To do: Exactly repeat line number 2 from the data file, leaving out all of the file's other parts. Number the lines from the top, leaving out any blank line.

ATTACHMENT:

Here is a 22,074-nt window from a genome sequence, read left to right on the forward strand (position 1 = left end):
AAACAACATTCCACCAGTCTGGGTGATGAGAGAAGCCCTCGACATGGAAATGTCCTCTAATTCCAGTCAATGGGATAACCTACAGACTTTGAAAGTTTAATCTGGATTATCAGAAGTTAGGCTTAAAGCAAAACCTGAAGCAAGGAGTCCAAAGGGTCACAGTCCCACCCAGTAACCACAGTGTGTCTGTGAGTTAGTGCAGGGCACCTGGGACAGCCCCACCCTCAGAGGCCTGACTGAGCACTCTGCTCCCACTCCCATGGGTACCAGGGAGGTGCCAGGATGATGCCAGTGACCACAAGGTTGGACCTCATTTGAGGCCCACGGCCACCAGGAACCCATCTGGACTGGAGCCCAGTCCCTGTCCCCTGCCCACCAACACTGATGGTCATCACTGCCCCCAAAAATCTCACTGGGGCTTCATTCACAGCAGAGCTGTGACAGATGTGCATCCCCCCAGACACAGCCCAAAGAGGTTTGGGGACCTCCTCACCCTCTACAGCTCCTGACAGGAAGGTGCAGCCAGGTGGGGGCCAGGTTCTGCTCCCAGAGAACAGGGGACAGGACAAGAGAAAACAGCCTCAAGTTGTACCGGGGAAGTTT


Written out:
AAACAACATTCCACCAGTCTGGGTGATGAGAGAAGCCCTCGACATGGAAATGTCCTCTAATTCCAGTCAATGGGATAACCTACAGACTTTGAAAGTTTAATCTGGATTATCAGAAGTTAGGCTTAAAGCAAAACCTGAAGCAAGGAGTCCAAAGGGTCACAGTCCCACCCAGTAACCACAGTGTGTCTGTGAGTTAGTGCAGGGCACCTGGGACAGCCCCACCCTCAGAGGCCTGACTGAGCACTCTGCTCCCACTCCCATGGGTACCAGGGAGGTGCCAGGATGATGCCAGTGACCACAAGGTTGGACCTCATTTGAGGCCCACGGCCACCAGGAACCCATCTGGACTGGAGCCCAGTCCCTGTCCCCTGCCCACCAACACTGATGGTCATCACTGCCCCCAAAAATCTCACTGGGGCTTCATTCACAGCAGAGCTGTGACAGATGTGCATCCCCCCAGACACAGCCCAAAGAGGTTTGGGGACCTCCTCACCCTCTACAGCTCCTGACAGGAAGGTGCAGCCAGGTGGGGGCCAGGTTCTGCTCCCAGAGAACAGGGGACAGGACAAGAGAAAACAGCCTCAAGTTGTACCGGGGAAGTTT